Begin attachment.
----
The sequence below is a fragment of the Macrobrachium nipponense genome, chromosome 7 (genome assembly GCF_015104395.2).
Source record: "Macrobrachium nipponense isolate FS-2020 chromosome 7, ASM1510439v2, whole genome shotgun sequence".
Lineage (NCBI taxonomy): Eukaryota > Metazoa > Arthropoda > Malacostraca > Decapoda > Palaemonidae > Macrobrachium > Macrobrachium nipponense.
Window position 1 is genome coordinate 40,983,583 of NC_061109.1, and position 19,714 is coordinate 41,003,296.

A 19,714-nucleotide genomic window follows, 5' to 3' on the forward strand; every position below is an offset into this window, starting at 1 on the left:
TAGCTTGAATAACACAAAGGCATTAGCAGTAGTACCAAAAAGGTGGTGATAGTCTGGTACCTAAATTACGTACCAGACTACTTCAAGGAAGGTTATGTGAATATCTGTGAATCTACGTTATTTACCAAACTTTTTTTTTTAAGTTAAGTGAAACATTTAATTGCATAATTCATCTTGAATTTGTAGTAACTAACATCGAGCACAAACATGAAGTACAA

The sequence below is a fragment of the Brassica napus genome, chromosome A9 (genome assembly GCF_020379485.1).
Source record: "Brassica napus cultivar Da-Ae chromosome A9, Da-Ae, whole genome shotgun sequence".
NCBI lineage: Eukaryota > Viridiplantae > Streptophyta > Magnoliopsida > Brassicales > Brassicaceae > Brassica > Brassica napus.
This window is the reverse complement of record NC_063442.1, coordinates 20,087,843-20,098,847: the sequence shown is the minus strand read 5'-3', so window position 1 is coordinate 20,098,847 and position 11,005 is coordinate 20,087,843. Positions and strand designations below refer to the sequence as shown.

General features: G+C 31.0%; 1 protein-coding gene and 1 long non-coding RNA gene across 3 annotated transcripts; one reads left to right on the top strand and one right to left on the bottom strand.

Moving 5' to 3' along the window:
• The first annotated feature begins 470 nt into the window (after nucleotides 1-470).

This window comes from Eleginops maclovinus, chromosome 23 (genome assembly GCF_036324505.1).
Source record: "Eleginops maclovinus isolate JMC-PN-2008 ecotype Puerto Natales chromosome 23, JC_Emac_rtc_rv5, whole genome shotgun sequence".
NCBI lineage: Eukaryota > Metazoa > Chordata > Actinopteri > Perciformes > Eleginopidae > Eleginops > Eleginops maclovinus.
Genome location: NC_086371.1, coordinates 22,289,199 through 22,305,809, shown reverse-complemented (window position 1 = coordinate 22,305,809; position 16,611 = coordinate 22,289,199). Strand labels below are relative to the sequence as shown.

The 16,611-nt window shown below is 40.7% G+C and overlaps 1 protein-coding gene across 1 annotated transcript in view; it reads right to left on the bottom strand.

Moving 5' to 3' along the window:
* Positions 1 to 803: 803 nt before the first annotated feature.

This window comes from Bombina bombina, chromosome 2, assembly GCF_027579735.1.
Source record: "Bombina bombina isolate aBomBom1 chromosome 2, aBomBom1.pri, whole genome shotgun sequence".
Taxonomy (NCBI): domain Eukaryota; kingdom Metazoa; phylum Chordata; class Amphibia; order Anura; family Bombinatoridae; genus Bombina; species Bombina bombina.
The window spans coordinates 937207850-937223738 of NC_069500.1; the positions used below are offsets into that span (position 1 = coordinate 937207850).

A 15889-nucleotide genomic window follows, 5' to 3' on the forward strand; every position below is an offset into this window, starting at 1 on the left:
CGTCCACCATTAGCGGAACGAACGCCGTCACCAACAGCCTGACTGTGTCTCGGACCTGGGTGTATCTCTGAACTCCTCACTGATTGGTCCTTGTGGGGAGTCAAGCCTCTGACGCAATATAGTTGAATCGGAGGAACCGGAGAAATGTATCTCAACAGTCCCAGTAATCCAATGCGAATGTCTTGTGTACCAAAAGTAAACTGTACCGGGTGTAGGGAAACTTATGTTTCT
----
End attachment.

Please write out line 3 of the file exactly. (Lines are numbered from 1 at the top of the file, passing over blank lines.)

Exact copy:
Lineage (NCBI taxonomy): Eukaryota > Metazoa > Arthropoda > Malacostraca > Decapoda > Palaemonidae > Macrobrachium > Macrobrachium nipponense.